I Fought the Law and the Law Won

Follow by Email
Facebook
Facebook
INSTAGRAM
RSS

jude law 190809

I once had a dream, when I was asleep in Idyllwild, that Jude Law was chasing me through a field of buffalo. The dream – let’s just call it a nightmare from here on out – was a bewildering one. Law was smiling, his lips curled like a winding mountain road, as he scooted through waves of massive bison en route to murdering me. Well, the dream never got that far, since I woke up shortly thereafter and started vomiting. I didn’t throw up because of the dream, mind you, but because I had food poisoning from eating at some hole-in-the-wall restaurant earlier in the day.

Anyway, I started thinking about the correlation between fever-induced nausea and Jude Law. How was it that my brain, slowly melting from the toxins in my body, conjured up, out of every possibility in the world, the dude from “Sky Captain and the World of Tomorrow”. I asked a graduate student at Cal State Fullerton, who was about to get her masters in clinical psychology, what it all meant. “If we’re looking at this in a psychoanalytic way, this dream would make sense in the greater context of your life,” the student said. “You feel threatened by him.” Oh great. “It sounds like you were in mortal fear.” None of this makes me feel better.

Amused by the information that was amassed, I decided to ask another individual, this time in the field of research, what he thought of the London born actor. “Awesome when with mustache,” the digital collections librarian in Chicago said. Clearly everyone was scared of this actor. Who was this ladykiller, whose primary goal was to bind himself to posh clothing, all while globally terrorizing people? (citation not needed)

I looked back into his catalog of work only to find crap. I don’t say crap liberally, as “Alfie” was quite literally just that. Then again, how do I really slight a man who has won more than two MTV Best Kiss awards in his career? Maybe if I found the voice of a female, what I hear is his target audience, I would find the answers to which I was looking for. “He’s hot even though he’s balding,” said one Orange County resident.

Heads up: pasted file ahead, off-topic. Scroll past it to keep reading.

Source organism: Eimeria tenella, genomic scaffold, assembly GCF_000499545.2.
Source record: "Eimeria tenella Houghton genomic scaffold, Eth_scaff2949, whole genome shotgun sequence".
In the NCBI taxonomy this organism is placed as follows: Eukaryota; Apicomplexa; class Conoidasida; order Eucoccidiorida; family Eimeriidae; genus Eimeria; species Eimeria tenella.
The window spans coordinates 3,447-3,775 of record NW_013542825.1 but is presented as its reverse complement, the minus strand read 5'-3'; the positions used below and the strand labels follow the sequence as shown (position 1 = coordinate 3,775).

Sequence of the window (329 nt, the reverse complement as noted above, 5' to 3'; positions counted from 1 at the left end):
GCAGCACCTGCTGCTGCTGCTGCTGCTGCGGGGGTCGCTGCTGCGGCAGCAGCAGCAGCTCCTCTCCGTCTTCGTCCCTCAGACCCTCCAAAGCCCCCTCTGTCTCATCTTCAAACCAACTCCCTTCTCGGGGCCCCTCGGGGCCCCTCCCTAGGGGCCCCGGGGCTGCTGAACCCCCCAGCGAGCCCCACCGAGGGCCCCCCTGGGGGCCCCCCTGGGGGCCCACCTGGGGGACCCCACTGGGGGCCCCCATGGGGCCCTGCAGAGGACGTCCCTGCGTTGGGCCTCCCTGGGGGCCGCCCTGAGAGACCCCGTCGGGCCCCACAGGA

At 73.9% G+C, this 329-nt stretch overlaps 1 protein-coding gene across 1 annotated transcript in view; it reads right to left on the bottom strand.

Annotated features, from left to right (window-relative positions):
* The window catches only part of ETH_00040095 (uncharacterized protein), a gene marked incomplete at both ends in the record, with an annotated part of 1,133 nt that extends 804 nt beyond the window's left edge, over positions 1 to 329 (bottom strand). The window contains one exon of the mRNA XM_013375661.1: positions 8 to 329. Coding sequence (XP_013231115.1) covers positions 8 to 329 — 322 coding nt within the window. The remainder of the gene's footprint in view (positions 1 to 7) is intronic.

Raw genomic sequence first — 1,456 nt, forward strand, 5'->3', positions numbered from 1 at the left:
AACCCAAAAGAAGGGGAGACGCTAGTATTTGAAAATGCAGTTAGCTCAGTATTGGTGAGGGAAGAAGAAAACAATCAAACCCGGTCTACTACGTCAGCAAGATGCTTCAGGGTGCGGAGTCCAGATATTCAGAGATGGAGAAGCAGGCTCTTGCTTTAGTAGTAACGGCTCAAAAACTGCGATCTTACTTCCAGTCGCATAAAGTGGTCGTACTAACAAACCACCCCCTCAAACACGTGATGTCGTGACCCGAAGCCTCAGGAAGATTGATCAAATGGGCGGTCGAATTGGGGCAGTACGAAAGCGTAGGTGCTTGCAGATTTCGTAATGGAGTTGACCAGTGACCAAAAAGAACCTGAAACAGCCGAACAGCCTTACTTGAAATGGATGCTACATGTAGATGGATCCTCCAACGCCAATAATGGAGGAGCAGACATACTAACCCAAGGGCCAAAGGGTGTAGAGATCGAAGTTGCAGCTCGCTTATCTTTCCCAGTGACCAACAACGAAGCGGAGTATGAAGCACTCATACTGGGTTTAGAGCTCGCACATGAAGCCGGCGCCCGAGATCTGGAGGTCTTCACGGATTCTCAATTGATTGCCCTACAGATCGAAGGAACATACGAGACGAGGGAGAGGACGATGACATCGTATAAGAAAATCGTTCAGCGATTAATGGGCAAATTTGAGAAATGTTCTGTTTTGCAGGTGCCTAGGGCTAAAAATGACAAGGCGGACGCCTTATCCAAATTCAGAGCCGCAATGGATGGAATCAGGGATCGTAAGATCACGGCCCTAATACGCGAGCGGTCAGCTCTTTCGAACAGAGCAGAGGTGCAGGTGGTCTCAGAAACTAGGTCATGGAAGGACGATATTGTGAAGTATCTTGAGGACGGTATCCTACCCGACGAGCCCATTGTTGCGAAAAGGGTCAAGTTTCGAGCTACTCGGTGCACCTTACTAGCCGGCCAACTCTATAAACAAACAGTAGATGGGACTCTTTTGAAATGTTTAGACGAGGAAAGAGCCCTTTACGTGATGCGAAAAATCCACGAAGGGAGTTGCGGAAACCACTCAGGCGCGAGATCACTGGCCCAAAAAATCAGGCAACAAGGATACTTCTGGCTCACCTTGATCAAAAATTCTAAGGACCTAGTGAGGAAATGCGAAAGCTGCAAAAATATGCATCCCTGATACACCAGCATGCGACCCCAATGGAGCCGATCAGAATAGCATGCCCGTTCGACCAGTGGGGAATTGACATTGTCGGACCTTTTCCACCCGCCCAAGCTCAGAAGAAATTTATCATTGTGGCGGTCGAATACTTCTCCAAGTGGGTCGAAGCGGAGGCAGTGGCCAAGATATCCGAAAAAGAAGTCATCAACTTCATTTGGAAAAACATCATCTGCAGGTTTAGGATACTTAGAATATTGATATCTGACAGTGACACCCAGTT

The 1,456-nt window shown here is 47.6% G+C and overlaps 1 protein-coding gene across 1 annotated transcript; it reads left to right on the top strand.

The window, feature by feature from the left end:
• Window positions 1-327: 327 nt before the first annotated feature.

I decided to stop asking the populous what they thought of Law and started my own personal quest of enlightenment. I found several things that I liked about him: He played Errol Flynn for three-minutes in The Aviator; Law played a sociopath in “Road to Perdition”; and he also played, at the height of his career, a character named “young man” in a movie that lacks a synopsis on Wikipedia.

Most importantly, Law gave the world the face of Dior, a male fragrance that smells like what “Gattaca” looks like. Law has also accrued industry praise for his performance in having sex with a bunch of people that resemble Gwyneth Paltrow from afar. There was also a scandal, sometime in the mid-2000s, that saw the famed performer do some terrible things that his wife could not forgive him for (starring in “Sky Captain and the World of Tomorrow”).

No, through my immense research, I couldn’t figure out why he plagued my dreams that one evening in the mountains of California. I cant say that I dislike Law, but I do wish he starred in movies built for his talents – and for anyone interested in what those talents may be, feel free to rent “Shop”, which was brought to my attention by our good friend Trent S. Reid. Below are some roles that I want him to play.

1) Mount Whitney in “I Stood Tall: The Musical”
2) Doug from the cartoon show of the same title
3) James Franco in “The James Franco Story”
4) Susan B. Anthony in “I Played With Fire”
5) Pete Townshend’s roadie in “The Quiet Life of Innocence”

What do you think about Jude Law?

Follow by Email
Facebook
Facebook
INSTAGRAM
RSS

Author: Rob Patrick

A member of the San Diego Film Critics Society, Rob created Cinema Spartan after he stepped down as the editor of a weekly. He has written for The East County Californian, The Alpine Sun, The East County Herald, The San Diego Entertainer, and the San Diego Reader. He has also introduced films with the Pacific Arts Movement. He co-owns two dire wolves, Buckley and Ruffin. At any given time, he can tell you superfluous hockey statistics. He is the chancellor of Tapatio, an advocate of iced tea, and an owner of at least 70 pairs of Vans.

Share This Post On

Leave a Reply

Like Cinema Spartan? Help spread the word by sharing with your friends!